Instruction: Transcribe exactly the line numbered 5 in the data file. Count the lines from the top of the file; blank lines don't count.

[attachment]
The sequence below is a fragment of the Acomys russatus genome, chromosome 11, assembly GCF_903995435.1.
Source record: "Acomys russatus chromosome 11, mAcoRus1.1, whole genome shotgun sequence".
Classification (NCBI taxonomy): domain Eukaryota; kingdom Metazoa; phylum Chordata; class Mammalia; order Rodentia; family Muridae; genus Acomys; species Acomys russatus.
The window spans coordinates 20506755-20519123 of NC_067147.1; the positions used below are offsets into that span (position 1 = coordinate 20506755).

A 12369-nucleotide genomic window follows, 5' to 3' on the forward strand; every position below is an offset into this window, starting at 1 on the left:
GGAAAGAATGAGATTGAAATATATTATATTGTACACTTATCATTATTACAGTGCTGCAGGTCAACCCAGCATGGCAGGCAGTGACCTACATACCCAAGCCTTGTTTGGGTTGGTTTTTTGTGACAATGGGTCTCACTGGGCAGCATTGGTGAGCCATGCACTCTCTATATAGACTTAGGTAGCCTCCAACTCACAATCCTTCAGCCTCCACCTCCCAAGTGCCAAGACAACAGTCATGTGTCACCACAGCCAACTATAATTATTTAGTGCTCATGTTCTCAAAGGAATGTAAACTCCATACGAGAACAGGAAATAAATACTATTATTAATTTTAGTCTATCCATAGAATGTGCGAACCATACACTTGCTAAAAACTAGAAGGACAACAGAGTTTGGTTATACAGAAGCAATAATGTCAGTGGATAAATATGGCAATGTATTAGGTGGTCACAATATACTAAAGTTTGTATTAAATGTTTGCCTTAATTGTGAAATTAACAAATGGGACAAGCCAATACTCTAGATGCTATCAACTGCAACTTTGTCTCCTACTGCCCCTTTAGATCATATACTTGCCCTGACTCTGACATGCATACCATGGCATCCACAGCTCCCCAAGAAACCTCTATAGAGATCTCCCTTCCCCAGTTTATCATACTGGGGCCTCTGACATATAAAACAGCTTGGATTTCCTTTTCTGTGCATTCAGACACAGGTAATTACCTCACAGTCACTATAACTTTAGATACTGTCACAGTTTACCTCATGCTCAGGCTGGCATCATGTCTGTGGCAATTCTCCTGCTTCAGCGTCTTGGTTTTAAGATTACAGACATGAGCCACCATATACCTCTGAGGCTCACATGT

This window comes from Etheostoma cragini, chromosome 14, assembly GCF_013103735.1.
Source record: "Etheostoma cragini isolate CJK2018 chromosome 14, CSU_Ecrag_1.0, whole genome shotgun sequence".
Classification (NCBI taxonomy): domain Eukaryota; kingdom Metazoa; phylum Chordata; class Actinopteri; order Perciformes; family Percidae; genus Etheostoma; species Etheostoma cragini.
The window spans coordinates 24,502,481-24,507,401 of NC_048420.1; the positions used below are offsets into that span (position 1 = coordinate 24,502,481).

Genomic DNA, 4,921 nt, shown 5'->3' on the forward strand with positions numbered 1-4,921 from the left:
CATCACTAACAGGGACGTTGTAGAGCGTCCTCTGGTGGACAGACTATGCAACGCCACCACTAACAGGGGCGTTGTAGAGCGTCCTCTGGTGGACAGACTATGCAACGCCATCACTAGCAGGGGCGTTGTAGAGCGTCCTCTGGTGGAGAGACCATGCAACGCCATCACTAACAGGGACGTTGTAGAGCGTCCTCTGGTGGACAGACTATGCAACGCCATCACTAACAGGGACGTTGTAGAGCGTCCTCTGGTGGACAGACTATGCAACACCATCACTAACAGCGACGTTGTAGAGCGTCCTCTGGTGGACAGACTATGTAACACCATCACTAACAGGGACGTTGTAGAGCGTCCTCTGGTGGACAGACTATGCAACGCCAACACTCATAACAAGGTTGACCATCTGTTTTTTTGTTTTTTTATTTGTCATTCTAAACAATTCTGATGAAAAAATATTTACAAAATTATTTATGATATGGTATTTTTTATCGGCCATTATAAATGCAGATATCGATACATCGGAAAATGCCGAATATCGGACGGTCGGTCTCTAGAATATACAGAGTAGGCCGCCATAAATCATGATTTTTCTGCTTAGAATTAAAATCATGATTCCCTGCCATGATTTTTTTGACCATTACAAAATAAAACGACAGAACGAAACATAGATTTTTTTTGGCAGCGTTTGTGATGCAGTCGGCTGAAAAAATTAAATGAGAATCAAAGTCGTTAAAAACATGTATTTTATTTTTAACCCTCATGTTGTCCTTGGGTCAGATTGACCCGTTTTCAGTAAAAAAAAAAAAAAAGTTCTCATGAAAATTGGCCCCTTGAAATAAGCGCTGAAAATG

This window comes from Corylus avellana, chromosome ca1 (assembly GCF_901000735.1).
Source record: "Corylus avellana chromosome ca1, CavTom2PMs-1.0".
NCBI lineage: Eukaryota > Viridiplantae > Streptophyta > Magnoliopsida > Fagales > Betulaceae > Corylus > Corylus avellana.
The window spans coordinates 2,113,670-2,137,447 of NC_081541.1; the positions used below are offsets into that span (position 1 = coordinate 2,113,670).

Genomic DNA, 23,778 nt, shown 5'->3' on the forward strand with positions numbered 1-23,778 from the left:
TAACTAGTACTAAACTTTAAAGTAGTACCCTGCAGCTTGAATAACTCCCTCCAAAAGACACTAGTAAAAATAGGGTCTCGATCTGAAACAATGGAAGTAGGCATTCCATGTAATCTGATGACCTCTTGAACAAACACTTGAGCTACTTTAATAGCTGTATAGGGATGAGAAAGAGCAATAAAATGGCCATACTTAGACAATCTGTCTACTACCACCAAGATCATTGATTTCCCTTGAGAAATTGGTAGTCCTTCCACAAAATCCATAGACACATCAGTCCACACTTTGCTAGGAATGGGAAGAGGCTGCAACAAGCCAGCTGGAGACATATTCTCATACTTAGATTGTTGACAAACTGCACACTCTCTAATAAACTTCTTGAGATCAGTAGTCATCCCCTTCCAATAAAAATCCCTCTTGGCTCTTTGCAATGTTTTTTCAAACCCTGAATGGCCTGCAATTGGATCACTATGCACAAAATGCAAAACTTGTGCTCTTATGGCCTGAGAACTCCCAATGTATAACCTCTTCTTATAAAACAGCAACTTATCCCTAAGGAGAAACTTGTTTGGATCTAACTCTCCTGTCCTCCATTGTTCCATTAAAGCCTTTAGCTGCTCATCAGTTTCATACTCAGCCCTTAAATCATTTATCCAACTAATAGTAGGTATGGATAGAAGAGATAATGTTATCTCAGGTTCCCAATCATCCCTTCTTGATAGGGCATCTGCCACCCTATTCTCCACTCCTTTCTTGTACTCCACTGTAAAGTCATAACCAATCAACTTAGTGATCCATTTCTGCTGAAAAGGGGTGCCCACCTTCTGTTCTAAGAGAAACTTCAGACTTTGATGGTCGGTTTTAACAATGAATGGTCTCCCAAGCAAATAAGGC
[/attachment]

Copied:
A 12369-nucleotide genomic window follows, 5' to 3' on the forward strand; every position below is an offset into this window, starting at 1 on the left: